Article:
Things fall apart; the centre cannot hold; Mere anarchy is loosed upon the world, The blood-dimmed tide is loosed, and everywhere The ceremony of innocence is drowned; The best lack all conviction, while the worst Are full of passionate intensity.
- William Butler Yeats
“But we are strong, each in our purpose, and we are all more strong together.”
- Bram Stoker
How sad that after 43 years in the cockpit of the European project Britain finds itself at the exit door.
This decision will have major consequences for its economy: Britain will likely experience a prolonged period of tumultuous financial and economic uncertainty, while at the same time facing the massive undertaking of renegotiating bilaterally all its trade agreements both within and outside Europe.
In all the years I have been studying and observing the European project it always seemed there was just one possible direction - expansion and integration. But today there is a real risk that this is the first step towards exodus and disintegration. This will hurt Britain. But mostly it will hurt Europe and the world if nothing is done to stem the flow.
The origins of Europe
European integration has major historical significance. The fundaments of the EU were created for political and security reasons, not economic ones: in the 1950s, and with WWII fresh on the mind, Europe bound its economies together, first through coal and steel, to ensure that there would be no war ever again in the region. The idea of an ever closer union had strong appeal. Beyond security it increasingly represented clear business and economic opportunities for new members. Wave after wave of often poorer countries with shorter democratic histories joined the club, grasping the chance to expand their economies and the opportunities for their citizens. Europe grew larger and richer over the years.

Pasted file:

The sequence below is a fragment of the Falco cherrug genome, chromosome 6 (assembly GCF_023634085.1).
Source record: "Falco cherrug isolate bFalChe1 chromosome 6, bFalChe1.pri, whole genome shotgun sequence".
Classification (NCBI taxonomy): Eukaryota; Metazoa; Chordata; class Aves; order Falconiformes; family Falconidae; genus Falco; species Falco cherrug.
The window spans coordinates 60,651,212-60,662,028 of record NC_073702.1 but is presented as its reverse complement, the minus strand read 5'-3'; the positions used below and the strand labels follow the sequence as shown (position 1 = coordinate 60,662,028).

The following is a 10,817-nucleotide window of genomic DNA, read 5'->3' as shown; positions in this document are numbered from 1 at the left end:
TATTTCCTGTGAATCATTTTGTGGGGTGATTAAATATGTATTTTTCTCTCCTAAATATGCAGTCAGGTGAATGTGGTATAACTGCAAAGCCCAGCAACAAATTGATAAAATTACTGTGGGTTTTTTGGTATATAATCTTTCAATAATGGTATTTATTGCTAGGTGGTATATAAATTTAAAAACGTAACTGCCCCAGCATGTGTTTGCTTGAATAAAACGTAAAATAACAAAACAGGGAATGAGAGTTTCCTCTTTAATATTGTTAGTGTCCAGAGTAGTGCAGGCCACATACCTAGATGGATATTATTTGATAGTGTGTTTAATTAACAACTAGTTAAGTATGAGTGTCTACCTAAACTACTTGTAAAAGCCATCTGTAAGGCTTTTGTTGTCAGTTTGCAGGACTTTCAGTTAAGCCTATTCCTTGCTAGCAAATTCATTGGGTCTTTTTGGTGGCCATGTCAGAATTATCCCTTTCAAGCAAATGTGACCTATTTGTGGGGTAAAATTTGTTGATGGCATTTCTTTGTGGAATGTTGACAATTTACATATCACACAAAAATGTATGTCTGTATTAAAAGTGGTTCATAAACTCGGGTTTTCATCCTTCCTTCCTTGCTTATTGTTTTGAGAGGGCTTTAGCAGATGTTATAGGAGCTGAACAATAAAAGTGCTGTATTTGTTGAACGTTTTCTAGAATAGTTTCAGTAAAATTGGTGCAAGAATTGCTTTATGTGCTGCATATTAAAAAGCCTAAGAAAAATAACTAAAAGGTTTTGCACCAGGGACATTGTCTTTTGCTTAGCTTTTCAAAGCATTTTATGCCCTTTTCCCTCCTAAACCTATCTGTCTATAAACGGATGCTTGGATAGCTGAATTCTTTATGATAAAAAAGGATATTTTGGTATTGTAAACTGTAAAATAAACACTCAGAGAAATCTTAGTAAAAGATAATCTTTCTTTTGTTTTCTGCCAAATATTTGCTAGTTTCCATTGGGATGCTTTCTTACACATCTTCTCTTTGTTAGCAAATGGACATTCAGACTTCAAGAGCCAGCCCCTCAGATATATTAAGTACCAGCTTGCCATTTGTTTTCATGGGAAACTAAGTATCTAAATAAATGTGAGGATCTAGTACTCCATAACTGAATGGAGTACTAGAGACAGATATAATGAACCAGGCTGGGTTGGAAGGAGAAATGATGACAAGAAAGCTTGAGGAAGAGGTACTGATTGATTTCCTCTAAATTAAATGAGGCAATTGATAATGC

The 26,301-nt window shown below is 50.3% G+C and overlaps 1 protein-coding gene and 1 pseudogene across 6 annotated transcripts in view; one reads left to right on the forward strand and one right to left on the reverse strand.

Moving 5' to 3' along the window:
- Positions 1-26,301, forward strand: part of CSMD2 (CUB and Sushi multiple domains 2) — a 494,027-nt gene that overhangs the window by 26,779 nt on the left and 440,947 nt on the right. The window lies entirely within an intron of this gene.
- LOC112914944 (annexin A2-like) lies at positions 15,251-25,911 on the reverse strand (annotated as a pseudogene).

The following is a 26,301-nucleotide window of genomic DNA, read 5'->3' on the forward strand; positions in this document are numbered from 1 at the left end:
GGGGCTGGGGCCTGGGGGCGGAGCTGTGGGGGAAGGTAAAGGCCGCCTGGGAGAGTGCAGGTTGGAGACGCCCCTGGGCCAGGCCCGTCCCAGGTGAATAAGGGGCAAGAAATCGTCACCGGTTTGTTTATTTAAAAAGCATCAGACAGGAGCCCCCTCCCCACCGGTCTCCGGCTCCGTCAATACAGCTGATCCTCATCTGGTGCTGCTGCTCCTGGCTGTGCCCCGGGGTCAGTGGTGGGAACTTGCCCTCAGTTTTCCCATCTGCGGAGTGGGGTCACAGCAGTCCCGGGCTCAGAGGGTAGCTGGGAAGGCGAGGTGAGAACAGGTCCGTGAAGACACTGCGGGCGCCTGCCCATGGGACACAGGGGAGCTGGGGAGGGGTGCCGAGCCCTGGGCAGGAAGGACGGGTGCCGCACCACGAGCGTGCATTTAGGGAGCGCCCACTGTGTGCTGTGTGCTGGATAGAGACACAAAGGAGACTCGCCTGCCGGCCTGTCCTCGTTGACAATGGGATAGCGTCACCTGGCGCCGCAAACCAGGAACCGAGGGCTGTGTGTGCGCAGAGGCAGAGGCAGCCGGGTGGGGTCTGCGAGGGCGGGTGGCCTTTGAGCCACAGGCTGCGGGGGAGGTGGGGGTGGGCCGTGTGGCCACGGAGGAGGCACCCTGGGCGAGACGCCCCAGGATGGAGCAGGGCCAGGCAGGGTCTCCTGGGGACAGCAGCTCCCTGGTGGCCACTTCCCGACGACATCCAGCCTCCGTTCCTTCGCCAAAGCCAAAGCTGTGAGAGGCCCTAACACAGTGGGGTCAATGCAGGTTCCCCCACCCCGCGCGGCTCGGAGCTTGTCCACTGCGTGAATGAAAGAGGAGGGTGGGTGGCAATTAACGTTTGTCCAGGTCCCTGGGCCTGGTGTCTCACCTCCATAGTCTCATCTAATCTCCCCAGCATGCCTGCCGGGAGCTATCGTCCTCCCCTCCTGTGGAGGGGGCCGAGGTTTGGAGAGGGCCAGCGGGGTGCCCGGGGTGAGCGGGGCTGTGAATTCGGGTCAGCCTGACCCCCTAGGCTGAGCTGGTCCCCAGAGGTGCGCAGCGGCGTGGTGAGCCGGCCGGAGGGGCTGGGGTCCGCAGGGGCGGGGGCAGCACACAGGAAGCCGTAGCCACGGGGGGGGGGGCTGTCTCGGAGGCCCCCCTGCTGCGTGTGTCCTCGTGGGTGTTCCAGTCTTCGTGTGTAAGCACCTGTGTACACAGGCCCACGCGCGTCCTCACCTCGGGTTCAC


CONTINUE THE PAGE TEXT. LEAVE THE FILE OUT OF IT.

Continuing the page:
At university in the US in the late 1980s and early 90s I observed this integration process with fascination. This was a time when the Cold War came to a head and the Soviet Union ultimately collapsed and rapidly started to unwind. The European project—at that point well under way—was a beacon for democratic integration and an important alternative future. Not surprisingly it became a magnet for the eastern European countries as they returned to the global fold.
And indeed since its creation there have been no military conflicts between member countries, which are now all vibrant democracies. Europe became in many ways an important example of integration, opportunity and hope that others could follow. Ever closer union seemingly had not just a logic but also a certain inevitability on its side.
So what went wrong?
While ever closer union had intellectual appeal, over time it simply didn’t resonate with the average citizen. Europeans also started to take for granted the benefits of integration as they became all too familiar. Meanwhile, as more and more countries joined the project, somehow the architects in Brussels seemed to grow increasingly distant from the needs and concerns of regular people.
Although still only wielding an overall budget of about 1% of European GDP, Brussels exercised more and more policy-making power, led by an unelected executive branch. The Commission drew up laws that had real impact on people’s lives. Over time, as the laws grew and grew, this gave the impression that more Europe was an end in itself, rather than a means to an end for greater security and prosperity for its citizens. Perhaps not surprisingly, national discourse turned more and more to the threats emanating from Brussels rather than the opportunities of integration. And national politicians had found their perfect scapegoat and punching bag for any difficulties they were facing.